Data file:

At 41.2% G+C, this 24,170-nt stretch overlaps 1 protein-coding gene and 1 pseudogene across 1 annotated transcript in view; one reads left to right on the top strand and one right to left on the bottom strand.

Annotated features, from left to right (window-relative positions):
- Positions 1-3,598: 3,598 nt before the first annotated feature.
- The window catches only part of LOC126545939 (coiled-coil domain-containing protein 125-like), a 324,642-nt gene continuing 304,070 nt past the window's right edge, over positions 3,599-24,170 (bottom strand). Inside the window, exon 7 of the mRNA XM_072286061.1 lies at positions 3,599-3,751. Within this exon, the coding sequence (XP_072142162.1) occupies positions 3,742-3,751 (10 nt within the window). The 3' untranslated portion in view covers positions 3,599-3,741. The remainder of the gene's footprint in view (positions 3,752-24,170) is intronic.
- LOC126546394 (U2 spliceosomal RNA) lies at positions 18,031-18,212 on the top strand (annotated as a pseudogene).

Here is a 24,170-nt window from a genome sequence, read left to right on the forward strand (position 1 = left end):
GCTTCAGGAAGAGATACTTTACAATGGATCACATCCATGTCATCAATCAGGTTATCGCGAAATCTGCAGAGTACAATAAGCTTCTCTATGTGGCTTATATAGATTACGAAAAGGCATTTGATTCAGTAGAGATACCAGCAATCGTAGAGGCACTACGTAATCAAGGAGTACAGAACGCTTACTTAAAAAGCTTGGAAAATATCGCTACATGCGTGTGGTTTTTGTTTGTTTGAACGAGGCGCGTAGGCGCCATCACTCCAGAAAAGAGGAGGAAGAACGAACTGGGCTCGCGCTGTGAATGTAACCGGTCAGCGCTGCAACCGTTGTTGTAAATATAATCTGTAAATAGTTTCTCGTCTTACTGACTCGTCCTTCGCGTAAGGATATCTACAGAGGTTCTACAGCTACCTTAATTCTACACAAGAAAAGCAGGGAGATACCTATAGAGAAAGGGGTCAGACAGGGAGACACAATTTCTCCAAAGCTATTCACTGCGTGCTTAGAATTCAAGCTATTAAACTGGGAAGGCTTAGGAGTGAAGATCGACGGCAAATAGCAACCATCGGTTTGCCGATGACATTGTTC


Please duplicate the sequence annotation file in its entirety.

At 41.2% G+C, this 24,170-nt stretch overlaps 1 protein-coding gene and 1 pseudogene across 1 annotated transcript in view; one reads left to right on the top strand and one right to left on the bottom strand.

Annotated features, from left to right (window-relative positions):
- Positions 1-3,598: 3,598 nt before the first annotated feature.
- The window catches only part of LOC126545939 (coiled-coil domain-containing protein 125-like), a 324,642-nt gene continuing 304,070 nt past the window's right edge, over positions 3,599-24,170 (bottom strand). Inside the window, exon 7 of the mRNA XM_072286061.1 lies at positions 3,599-3,751. Within this exon, the coding sequence (XP_072142162.1) occupies positions 3,742-3,751 (10 nt within the window). The 3' untranslated portion in view covers positions 3,599-3,741. The remainder of the gene's footprint in view (positions 3,752-24,170) is intronic.
- LOC126546394 (U2 spliceosomal RNA) lies at positions 18,031-18,212 on the top strand (annotated as a pseudogene).

Here is a 24,170-nt window from a genome sequence, read left to right on the forward strand (position 1 = left end):
GCTTCAGGAAGAGATACTTTACAATGGATCACATCCATGTCATCAATCAGGTTATCGCGAAATCTGCAGAGTACAATAAGCTTCTCTATGTGGCTTATATAGATTACGAAAAGGCATTTGATTCAGTAGAGATACCAGCAATCGTAGAGGCACTACGTAATCAAGGAGTACAGAACGCTTACTTAAAAAGCTTGGAAAATATCGCTACATGCGTGTGGTTTTTGTTTGTTTGAACGAGGCGCGTAGGCGCCATCACTCCAGAAAAGAGGAGGAAGAACGAACTGGGCTCGCGCTGTGAATGTAACCGGTCAGCGCTGCAACCGTTGTTGTAAATATAATCTGTAAATAGTTTCTCGTCTTACTGACTCGTCCTTCGCGTAAGGATATCTACAGAGGTTCTACAGCTACCTTAATTCTACACAAGAAAAGCAGGGAGATACCTATAGAGAAAGGGGTCAGACAGGGAGACACAATTTCTCCAAAGCTATTCACTGCGTGCTTAGAATTCAAGCTATTAAACTGGGAAGGCTTAGGAGTGAAGATCGACGGCAAATAGCAACCATCGGTTTGCCGATGACATTGTTC